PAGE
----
The LG G3 has been released after a number of hero products from rivals. Paul Withers explains why this, along with a declining smartphone market and likely aggressive pushes from Apple and Samsung, will see it fall short of its market share target this year
You have to applaud LG for its continued enthusiasm in the UK smartphone space. After all, everyone loves a challenger and we all want a competitive landscape to keep things interesting.
Towards the end of last year, its market share was hovering around the five per cent mark. The ambitions were big – spend millions on market share, raise brand awareness and release great products to get it to its target of double-digit market share by the end of this year.
At that time, going from that position to 10 per cent seemed ambitious, but after it was revealed its total market share was just 1.5 per cent midway through this year, that target now seems completely unachievable.
LG UK head of mobile Andrew Coughlin admitted to Mobile News the manufacturer has been fairly modest in the first half of this year as it has been planning the launches of its big smartphones.
The problem is most of its rivals have been fairly busy since the start of the year and have already got their flagship smartphones out to market and well established.
Coughlin identified BlackBerry and Samsung as its main targets to take market share from. At that time, according to the sales share for the three months ending October from Kantar Worldpanel ComTech, BlackBerry’s share was three per cent.
That has slid to 1.1 per cent in the three months ending May 16, but that is hardly surprising due to the Canadian firm’s inactivity in the space this year.
However, Samsung’s sales share has risen from 34 to 36.3 per cent and it has released its flagship smartphone, the Galaxy S5, two-and-a-half months before the LG G3 appeared at the end of last month. It has also accompanied this with a number of others, including the Galaxy K Zoom, with the release of the Galaxy S5 Mini imminent.
Coughlin also identified Nokia and Sony as LG’s closest rivals but they have also been busy. Nokia was bought by Microsoft for around £4 billion in April and is ready for a new lease of life with Windows Phone 8.1. It released its flagship Lumia 930 device earlier this month and has accompanied that with the Lumia 630 and 635.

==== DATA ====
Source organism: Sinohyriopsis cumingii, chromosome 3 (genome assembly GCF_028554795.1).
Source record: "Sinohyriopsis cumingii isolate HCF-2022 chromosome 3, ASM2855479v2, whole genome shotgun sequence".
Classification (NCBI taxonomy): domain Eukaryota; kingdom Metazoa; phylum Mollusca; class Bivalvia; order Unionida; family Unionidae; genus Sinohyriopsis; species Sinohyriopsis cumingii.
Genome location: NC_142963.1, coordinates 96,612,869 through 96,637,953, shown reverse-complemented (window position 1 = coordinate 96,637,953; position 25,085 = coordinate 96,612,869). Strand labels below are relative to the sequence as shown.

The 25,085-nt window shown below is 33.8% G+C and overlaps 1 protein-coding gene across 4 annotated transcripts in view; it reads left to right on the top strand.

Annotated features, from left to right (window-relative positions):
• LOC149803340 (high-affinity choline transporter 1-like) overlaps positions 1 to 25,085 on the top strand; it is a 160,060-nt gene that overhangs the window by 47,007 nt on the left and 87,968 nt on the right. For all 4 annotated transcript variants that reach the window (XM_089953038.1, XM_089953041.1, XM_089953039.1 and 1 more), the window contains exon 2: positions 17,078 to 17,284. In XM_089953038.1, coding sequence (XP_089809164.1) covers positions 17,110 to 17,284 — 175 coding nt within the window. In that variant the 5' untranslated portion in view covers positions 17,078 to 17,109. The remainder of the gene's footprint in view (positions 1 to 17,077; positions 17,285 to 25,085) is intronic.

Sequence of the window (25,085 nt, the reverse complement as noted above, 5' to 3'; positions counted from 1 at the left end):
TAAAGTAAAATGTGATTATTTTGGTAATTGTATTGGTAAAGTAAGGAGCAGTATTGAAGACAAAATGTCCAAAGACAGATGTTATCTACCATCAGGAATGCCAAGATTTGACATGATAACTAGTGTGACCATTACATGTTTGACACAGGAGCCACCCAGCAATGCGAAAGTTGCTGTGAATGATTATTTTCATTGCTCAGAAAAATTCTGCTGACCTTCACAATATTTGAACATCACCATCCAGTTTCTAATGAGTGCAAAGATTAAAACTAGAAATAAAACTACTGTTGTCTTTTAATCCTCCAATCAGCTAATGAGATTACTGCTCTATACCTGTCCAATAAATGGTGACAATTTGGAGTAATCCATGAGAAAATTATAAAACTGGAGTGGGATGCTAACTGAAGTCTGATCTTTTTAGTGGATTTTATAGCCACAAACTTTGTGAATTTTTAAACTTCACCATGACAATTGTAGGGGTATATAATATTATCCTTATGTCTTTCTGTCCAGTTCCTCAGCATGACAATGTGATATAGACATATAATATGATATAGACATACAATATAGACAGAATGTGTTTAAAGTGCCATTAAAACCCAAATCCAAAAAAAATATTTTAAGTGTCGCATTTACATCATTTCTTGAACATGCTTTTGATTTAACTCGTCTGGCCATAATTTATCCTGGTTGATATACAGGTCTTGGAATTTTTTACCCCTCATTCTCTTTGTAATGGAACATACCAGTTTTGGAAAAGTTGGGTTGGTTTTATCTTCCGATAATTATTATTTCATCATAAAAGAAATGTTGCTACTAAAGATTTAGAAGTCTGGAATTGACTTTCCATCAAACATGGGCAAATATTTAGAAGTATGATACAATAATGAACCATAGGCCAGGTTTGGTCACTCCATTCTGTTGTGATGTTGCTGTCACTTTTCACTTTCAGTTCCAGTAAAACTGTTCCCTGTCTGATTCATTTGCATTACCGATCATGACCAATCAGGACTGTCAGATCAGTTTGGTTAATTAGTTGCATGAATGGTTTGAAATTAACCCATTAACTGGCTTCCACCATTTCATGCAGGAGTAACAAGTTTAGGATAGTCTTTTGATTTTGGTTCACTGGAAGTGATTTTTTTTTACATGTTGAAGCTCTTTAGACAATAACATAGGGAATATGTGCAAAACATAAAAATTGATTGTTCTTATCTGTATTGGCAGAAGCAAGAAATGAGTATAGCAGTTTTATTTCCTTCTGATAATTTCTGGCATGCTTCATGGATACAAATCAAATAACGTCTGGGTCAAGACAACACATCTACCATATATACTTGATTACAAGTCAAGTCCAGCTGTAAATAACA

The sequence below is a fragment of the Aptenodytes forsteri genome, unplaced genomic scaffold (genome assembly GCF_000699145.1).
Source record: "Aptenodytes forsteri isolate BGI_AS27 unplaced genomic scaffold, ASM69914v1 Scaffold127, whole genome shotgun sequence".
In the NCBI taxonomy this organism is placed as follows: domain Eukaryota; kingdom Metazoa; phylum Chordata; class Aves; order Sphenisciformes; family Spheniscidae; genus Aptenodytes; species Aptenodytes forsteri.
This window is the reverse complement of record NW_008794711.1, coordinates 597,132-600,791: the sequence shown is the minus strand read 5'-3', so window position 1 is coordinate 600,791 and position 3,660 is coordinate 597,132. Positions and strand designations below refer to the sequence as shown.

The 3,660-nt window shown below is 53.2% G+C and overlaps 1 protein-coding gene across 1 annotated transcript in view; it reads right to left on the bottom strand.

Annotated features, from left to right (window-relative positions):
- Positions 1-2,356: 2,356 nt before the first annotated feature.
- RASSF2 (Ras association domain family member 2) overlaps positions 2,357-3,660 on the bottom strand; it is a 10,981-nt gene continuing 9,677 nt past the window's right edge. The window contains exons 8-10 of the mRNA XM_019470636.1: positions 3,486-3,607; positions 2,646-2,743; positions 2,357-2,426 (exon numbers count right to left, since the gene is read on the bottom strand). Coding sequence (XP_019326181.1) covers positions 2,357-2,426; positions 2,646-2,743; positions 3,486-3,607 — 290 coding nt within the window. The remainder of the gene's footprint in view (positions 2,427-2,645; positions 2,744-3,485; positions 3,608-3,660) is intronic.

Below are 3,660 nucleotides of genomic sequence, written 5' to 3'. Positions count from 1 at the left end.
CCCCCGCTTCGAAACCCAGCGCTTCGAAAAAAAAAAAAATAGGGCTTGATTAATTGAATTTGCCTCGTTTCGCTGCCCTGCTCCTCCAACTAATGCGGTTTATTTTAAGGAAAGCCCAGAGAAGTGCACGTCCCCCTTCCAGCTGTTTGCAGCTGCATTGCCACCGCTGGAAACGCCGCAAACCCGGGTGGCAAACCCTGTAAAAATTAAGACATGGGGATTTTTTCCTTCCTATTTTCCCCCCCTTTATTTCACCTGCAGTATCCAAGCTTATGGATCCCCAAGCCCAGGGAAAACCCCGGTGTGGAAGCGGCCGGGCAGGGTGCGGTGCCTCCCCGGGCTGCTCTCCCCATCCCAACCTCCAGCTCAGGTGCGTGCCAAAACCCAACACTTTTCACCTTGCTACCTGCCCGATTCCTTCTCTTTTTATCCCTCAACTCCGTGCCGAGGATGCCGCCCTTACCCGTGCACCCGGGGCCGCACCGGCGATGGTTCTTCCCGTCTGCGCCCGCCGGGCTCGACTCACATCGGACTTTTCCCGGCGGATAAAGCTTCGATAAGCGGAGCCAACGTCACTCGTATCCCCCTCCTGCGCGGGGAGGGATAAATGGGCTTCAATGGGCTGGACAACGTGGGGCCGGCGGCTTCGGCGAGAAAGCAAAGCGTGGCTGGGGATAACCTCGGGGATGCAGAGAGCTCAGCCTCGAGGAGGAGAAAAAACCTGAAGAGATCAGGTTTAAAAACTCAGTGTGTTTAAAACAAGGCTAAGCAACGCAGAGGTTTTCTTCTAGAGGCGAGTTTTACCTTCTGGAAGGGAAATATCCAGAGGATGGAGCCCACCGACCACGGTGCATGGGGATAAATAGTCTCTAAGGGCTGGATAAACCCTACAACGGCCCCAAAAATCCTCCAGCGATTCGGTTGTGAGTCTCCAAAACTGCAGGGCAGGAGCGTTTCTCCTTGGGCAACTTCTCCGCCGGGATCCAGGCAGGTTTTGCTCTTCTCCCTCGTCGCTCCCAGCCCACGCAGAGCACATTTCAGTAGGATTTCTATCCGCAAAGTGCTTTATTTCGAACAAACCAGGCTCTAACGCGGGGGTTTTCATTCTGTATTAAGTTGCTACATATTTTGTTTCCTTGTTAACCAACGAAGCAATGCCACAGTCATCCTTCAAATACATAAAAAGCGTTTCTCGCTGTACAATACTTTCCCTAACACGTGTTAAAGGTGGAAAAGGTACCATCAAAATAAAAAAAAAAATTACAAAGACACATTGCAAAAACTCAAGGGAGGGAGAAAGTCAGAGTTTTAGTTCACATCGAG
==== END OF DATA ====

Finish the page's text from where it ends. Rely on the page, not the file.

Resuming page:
Sony Mobile has also been relatively busy and launched its flagship Xperia Z2 smartphone at the start of May and Z1 Compact in January, while HTC released its flagship One (M8) in April and the One Mini 2 a month later.
LG did release the G Flex earlier this year,but in bringing a brand new concept to market with its curved screen, it was never going to make great inroads.
Going into the second half of the year and Q4 in particular, along with CCS Insight’s prediction that mobile sales will fall 11 per cent in 2014 due to a slowdown in innovation, it’s difficult to see where LG can gain significant market share from.
The iPhone 6 will likely launch towards the end of Q3 and CCS Insight chief of research Ben Wood is expecting a reaction from main rival Samsung to react with a big product launch and huge marketing spend, something LG isn’t currently demonstrating.
The G3 was only released to market a few weeks ago and could push LG’s share to three or four per cent, but LG still doesn’t have the mobile brand awareness in the UK, so it will fail to be on the tip of everyone’s lips.
A couple of other decent releases might push that up to five or six per cent before the end of the year but 10 per cent is way off target.
If LG can get halfway to that, at least it will provide it with a solid platform to build from next year.